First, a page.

Stocks pushing to new highs
With the major indices pushing higher and higher, we need to again look at whether any new money should be put to work here. The Nasdaq (QQQ) is up 16% YTD (Hello, +75% year!), the Dow Jones Industrials (DIA) is up over 10%, and the S&P 500 (SPY) is up over 12%. We were clearly oversold at the end of the year, but this has gotten a bit silly now. This is clearly a momentum market. In fact, we have now heard that the semis (SMH) are bottoming twice since Broadcom (AVGO) said it last night. The S&P 500 is now back up to 16.9 times forward earnings. Are we growing that this year? What about next? On an RSI basis, the Nasdaq is the most overbought it has been since…late August. Hmmm. What happened then?
I don’t normally focus on volume, but this rally has been on particularly low volume. Again, that is not the issue in and of itself. But you couple the low volume with buybacks that are about to stop during the earnings blackout, and I do think you can make the case that one of the bigger buyers in this market has been companies buying back their own shares.
What’s going on in the world?
China is slow. Europe is slower. Housing is bad. Auto sales are bad. The ten-year yield pushed below 2.6% today. There is a decent amount of support here, but if we break it, 2.45% is next and then 2.00%. Jobs growth is slowing. Confidence is down. The Empire Manufacturing is 3.7. The LEI is at the lowest point since April 2017. The Atlanta Fed GDP estimate for 1Q is .4%. North Korea is about to be an issue again, and the President is losing support of his own party (even in the Senate). So things ain’t great.
But what about stocks?
Sometimes though, the world can seem on fire, and stocks should rally – just like we saw in December. On December 26th, I said buy anything and everything now. The market was too cheap, and there were too many catalysts. But now? Right now, I would say sell most things – and most importantly the overall market is just not a buy now.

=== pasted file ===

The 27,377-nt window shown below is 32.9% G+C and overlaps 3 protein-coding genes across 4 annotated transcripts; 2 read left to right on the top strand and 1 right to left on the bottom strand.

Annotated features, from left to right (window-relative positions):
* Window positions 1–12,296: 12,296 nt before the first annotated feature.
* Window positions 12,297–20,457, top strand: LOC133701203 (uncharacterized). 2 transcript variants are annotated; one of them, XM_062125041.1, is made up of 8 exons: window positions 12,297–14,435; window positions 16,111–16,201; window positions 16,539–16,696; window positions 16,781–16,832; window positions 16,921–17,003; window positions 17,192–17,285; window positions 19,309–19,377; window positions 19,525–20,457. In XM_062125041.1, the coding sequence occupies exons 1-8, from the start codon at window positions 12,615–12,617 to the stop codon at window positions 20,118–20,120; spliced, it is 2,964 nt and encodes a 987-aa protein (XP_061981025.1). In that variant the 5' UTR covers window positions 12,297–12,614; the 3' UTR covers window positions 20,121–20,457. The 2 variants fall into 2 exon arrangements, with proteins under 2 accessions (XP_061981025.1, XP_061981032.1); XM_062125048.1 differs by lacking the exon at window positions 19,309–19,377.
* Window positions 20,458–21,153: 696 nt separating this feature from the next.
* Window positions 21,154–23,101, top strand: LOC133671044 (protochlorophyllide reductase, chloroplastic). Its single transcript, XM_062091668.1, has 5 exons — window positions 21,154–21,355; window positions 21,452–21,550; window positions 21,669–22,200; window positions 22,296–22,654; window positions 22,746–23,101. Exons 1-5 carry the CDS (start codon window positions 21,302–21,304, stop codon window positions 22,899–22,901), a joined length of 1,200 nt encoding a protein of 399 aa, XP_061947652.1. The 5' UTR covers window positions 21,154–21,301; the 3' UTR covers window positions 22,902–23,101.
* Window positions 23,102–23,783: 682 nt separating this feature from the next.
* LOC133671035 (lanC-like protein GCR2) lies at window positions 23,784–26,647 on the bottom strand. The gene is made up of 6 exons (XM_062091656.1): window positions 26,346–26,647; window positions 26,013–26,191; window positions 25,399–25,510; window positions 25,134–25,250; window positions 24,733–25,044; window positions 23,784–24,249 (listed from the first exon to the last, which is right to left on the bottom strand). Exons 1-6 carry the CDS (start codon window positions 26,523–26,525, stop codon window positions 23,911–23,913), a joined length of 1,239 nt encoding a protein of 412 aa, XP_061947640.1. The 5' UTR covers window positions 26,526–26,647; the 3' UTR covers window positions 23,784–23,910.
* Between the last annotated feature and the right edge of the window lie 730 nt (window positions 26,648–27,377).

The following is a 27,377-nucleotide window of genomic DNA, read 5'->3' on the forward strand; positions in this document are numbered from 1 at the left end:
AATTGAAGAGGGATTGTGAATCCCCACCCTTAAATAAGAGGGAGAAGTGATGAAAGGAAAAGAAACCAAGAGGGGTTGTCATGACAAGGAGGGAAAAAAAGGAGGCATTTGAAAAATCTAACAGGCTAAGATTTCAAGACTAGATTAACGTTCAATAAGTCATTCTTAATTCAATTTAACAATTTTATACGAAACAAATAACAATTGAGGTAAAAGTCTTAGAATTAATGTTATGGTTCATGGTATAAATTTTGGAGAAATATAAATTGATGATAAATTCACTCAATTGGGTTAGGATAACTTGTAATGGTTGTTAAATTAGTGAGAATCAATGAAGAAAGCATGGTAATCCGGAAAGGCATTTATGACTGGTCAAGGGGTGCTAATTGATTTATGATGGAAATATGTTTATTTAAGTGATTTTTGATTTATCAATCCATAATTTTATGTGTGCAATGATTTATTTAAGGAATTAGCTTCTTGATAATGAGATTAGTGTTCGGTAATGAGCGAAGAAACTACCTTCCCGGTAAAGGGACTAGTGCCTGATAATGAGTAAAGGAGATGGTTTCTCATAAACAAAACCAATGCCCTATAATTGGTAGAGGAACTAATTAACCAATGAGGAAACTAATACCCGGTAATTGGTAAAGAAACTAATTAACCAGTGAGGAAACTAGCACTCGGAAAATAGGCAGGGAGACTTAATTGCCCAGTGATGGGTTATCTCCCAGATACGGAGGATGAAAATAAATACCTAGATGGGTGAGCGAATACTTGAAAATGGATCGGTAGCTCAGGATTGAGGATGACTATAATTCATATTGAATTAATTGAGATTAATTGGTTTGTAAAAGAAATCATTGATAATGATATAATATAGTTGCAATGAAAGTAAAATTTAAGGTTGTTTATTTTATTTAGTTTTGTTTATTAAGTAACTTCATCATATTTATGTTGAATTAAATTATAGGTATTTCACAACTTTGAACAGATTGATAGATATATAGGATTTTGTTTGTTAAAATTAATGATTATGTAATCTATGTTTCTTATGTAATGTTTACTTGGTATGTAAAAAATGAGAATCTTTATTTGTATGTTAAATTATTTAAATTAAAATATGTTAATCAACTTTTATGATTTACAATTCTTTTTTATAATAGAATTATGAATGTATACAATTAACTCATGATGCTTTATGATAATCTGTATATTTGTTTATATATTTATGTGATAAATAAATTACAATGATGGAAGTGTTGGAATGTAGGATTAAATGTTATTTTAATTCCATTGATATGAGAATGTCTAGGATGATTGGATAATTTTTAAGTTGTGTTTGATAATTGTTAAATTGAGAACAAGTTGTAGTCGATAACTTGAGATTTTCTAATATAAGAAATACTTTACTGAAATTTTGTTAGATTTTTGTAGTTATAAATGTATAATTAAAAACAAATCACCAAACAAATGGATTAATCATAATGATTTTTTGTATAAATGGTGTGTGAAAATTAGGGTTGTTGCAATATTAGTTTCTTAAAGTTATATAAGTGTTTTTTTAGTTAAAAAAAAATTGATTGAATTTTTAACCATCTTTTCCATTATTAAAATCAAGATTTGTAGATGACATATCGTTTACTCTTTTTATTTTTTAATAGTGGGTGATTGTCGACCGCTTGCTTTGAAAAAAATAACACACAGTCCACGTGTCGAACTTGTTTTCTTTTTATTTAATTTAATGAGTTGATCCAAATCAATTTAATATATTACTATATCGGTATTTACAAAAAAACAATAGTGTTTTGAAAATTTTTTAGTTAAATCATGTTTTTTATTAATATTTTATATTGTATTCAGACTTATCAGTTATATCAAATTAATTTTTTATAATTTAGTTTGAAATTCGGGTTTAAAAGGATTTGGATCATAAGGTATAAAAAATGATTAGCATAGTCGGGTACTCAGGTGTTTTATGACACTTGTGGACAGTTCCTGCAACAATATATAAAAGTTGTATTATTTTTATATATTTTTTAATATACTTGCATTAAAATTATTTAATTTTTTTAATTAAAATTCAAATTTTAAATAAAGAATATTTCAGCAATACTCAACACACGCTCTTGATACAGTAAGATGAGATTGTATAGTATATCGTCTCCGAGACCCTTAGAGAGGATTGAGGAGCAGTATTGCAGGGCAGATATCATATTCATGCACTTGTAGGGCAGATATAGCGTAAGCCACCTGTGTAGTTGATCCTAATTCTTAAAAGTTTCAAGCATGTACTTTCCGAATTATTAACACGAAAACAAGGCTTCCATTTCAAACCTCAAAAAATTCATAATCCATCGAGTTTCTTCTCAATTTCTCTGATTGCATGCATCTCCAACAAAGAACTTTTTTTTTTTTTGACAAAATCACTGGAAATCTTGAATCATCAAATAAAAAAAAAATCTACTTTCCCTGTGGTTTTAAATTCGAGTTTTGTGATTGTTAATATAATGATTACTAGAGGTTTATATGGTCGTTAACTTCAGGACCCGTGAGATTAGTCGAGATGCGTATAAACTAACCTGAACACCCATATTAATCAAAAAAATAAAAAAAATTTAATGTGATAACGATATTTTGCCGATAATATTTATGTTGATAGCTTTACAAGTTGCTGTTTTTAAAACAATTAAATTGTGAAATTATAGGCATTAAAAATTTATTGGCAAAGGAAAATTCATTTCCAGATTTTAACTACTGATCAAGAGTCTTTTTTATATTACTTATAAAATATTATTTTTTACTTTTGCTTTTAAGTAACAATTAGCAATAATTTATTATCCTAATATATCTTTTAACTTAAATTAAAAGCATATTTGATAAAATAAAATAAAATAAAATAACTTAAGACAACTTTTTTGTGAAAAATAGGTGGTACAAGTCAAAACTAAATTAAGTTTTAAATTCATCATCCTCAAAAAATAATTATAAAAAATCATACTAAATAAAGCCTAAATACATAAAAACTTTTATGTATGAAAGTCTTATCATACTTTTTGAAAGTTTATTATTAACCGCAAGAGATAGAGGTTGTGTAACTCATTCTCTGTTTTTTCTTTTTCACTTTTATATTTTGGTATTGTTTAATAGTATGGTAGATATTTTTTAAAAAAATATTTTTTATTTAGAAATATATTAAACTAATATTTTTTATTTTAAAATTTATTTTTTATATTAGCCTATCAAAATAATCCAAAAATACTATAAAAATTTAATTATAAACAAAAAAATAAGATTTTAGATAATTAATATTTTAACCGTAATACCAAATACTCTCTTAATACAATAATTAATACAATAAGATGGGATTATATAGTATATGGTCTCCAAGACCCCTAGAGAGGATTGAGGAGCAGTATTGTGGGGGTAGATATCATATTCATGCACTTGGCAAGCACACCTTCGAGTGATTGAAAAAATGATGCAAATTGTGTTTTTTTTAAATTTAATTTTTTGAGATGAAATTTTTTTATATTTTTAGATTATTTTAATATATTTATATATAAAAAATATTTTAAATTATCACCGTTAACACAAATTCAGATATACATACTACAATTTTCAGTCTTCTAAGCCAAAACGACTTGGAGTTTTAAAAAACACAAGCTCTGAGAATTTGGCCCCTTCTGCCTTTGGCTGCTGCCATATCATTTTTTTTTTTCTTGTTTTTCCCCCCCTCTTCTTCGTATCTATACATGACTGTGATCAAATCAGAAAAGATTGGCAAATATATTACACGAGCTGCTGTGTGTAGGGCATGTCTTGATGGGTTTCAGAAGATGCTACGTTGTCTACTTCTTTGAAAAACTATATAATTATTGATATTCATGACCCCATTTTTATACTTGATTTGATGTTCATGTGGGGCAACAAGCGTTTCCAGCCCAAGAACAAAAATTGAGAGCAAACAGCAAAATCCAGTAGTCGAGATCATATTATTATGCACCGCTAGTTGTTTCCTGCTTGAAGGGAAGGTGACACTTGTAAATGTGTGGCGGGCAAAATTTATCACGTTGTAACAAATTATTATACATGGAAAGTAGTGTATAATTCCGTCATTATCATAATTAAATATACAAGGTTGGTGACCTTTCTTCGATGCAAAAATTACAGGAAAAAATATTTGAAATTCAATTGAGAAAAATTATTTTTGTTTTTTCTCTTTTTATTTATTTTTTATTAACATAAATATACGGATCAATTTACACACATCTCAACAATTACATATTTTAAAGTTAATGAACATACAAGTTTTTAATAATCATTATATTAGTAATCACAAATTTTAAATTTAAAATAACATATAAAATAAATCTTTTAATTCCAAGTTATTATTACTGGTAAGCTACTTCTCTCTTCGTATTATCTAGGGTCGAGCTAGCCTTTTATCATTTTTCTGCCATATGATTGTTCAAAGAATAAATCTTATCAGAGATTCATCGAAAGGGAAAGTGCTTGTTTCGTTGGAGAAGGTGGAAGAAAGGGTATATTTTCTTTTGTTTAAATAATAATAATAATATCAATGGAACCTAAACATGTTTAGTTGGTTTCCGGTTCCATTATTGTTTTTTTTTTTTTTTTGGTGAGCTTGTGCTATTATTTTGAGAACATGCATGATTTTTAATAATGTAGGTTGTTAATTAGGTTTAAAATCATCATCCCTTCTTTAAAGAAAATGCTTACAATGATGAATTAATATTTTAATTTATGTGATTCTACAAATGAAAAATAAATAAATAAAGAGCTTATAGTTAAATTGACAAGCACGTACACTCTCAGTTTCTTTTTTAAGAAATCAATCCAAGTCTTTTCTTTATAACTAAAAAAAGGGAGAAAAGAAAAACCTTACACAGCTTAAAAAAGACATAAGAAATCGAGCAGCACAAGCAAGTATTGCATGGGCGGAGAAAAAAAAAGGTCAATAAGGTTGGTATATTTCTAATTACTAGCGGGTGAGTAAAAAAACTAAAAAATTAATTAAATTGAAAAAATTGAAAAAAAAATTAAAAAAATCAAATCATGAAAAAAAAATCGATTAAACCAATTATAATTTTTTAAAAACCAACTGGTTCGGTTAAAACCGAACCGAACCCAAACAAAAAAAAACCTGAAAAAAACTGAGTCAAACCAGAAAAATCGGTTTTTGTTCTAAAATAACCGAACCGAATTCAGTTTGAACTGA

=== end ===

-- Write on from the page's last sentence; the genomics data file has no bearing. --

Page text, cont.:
Let’s look at an absurd stock – Microsoft (MSFT). I know – everyone loves Nadella and the cloud, etc, etc. But is this even remotely a buy right now? You can tell yourself all the stories in the world about new technology, share gains, etc, but Microsoft is TOO big for the numbers to move much, If anything, you can see what happened with Adobe (ADBE) and Oracle (ORCL) – not great reports. So now Microsoft is 25.2 times forward 12-month earnings for 7% growth in 2019 and 14% growth in 2020 (if something bad doesn’t happen). The 1.6% dividend yield is nothing in this market. The last time Microsoft grew this slowly was early 2016 – and the multiple was 20 times. So that implies Microsoft could easily fall 20% from here. It is also massively overbought and just finished Wave sequence.
Conclusion – Individual names will tell you there is collective risk in the market NOW
December: Buy Stocks. Now: Sell most of them. Not all stocks are like Microsoft, but plenty are. Find them, and sell them now. Or you will be as sorry as you were when you didn’t buy stocks in December. Do let the momentum programs run you over. A reckoning day is coming – just don’t know when. But let’s see who is buying stocks when it isn’t the companies themselves…starting next week. And by the way, I am not a doomsayer, naysayer, or permabear, just a Realist.
On December 13, 2018, Akebia Therapeutics issued a press release announcing the completion of its merger with Keryx Biopharmaceuticals.
Hibbett Sports (HIBB) stock surged 22.3% as of 1:54 PM ET today as the company reported impressive results for fiscal 2019's fourth quarter, which ended on February 2.
Wall Street analysts expect a potential upside of 21.63% for Alexion Pharmaceuticals based on the stock's closing price on March 21.
Today, we got another round of dismal data points from Europe (VGK)(EZU). According to a Markit survey, Germany’s (EWG) March PMI Composite Output Index fell to a 69-month low of 51.5.
On March 21, US crude oil’s implied volatility was 24.9%, which was 6.7% below its 15-day average. Usually, lower implied volatility supports oil prices.
The overall cannabis sector took a hit today amid the broader market's declines. The volatility index (VIX) jumped 17.9%, and the cannabis sector is more sensitive than the market.
The tech-heavy NASDAQ Composite Index (QQQ) is on track to post its 12th weekly gain in 13 weeks.